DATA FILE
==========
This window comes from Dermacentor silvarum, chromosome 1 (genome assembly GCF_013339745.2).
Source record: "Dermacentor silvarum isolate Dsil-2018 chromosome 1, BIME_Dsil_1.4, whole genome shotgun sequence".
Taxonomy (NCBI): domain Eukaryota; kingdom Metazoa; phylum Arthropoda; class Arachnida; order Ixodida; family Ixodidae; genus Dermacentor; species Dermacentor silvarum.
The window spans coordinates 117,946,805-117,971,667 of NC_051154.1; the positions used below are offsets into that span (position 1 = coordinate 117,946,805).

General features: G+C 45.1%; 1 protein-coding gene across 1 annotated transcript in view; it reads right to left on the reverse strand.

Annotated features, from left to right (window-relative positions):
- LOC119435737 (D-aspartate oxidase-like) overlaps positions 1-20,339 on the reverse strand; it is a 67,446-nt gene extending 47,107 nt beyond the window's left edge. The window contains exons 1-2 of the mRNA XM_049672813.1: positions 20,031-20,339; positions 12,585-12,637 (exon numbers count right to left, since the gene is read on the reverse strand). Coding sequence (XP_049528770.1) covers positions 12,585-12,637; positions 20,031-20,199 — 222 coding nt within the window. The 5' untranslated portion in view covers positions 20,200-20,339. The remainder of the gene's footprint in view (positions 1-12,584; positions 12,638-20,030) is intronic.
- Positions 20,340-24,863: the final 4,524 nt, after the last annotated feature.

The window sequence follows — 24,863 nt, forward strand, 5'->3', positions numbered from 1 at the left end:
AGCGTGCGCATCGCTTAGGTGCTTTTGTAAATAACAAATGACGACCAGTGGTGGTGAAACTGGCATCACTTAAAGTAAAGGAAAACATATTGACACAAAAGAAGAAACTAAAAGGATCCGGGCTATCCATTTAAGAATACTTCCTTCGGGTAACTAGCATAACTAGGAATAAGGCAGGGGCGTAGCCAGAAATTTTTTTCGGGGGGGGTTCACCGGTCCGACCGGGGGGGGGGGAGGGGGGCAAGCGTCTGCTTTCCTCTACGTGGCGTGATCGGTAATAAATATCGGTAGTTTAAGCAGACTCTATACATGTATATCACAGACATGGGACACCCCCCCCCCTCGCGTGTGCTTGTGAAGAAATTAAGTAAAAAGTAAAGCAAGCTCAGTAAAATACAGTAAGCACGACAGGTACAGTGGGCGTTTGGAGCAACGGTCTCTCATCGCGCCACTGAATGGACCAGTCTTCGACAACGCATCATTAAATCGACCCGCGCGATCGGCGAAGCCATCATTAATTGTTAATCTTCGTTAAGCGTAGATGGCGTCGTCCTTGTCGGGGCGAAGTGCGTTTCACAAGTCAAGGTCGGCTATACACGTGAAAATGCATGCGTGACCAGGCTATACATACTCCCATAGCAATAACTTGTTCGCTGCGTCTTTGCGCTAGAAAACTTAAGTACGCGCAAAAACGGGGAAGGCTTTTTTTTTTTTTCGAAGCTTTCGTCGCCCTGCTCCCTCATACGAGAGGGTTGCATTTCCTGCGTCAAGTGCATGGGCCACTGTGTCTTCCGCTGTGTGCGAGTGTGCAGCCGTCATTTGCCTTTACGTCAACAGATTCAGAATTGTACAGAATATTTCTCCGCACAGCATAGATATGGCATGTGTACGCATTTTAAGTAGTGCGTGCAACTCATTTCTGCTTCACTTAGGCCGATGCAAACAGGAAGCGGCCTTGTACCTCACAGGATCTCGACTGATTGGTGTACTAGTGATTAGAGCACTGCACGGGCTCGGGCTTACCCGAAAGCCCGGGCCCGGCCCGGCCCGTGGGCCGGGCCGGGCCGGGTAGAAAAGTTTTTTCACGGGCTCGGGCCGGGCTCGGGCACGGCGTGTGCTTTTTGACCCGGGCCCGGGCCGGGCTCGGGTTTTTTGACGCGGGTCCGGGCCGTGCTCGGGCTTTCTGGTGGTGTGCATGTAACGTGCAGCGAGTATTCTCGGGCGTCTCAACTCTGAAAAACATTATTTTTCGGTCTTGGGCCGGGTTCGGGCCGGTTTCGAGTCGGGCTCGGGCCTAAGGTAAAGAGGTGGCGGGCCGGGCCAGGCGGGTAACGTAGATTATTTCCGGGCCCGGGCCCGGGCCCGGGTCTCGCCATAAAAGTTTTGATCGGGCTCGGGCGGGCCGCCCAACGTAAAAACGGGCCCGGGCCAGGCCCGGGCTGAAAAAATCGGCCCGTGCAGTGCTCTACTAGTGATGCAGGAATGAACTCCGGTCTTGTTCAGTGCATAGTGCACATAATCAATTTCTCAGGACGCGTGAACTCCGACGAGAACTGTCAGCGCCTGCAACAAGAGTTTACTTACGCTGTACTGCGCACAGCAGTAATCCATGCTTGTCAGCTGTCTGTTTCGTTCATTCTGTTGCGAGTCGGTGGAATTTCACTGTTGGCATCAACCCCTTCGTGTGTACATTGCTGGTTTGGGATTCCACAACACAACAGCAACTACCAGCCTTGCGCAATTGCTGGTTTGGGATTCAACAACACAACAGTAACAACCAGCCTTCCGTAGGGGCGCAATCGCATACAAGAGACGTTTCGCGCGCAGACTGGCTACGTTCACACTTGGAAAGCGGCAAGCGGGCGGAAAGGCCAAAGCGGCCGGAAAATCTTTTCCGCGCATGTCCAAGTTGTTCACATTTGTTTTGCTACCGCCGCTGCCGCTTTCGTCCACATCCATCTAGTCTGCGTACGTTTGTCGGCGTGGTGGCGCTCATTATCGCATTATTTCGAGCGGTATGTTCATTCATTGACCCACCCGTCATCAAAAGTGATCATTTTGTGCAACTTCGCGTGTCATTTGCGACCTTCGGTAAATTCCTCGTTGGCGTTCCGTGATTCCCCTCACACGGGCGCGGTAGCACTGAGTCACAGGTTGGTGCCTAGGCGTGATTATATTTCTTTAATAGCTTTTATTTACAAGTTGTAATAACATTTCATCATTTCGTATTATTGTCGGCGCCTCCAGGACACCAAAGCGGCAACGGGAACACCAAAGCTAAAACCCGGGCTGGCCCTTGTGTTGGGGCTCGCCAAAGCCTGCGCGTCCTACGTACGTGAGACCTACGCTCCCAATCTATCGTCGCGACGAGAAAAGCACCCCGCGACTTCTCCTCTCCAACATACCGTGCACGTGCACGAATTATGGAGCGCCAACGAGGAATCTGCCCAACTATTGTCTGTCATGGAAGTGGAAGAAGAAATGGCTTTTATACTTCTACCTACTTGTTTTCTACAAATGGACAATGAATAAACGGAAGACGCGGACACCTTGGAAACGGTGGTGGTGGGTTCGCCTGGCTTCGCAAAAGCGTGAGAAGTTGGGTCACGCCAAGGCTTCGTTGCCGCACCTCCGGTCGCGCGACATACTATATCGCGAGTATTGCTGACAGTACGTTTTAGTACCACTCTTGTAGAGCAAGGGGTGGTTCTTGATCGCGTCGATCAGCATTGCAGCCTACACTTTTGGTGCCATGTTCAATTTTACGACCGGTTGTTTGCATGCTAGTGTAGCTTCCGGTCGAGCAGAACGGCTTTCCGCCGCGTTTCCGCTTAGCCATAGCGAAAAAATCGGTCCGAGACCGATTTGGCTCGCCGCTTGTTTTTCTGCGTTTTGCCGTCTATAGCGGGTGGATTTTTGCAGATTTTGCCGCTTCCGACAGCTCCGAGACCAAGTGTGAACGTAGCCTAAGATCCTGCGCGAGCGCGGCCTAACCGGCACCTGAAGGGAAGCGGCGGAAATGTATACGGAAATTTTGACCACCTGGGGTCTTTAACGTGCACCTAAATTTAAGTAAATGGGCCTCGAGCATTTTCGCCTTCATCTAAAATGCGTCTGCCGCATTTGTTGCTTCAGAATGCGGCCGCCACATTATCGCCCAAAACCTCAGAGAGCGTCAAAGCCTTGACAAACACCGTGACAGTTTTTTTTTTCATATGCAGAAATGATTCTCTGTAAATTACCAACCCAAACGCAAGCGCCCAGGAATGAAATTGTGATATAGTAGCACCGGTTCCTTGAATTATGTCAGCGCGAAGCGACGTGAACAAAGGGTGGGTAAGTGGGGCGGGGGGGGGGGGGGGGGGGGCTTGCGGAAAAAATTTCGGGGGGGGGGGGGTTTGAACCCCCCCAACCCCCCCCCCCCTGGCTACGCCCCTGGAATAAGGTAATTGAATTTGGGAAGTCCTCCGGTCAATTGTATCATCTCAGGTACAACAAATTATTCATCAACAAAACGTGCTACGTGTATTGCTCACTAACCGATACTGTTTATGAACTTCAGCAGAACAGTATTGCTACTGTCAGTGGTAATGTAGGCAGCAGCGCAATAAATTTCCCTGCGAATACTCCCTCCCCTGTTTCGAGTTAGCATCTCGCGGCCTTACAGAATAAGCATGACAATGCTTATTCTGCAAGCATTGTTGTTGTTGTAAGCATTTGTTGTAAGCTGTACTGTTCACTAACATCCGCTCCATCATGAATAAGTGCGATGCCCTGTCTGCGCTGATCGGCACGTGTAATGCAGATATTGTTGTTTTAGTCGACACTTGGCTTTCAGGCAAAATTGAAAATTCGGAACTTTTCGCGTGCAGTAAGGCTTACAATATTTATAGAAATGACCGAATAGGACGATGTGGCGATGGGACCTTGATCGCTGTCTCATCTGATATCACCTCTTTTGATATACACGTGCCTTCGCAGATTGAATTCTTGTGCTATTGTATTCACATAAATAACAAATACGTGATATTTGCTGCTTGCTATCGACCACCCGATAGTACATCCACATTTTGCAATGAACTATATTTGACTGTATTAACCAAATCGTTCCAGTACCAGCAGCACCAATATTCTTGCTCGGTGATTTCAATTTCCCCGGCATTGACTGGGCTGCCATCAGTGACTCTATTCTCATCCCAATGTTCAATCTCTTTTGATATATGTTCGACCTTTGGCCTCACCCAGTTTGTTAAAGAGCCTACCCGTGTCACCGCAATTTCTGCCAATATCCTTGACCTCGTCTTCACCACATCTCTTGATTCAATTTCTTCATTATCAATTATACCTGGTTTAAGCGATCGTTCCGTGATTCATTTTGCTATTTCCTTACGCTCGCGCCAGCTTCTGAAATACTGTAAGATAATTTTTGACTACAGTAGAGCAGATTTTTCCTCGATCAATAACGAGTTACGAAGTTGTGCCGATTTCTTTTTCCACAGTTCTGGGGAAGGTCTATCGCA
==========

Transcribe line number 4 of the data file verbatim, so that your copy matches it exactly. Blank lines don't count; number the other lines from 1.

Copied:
The window spans coordinates 117,946,805-117,971,667 of NC_051154.1; the positions used below are offsets into that span (position 1 = coordinate 117,946,805).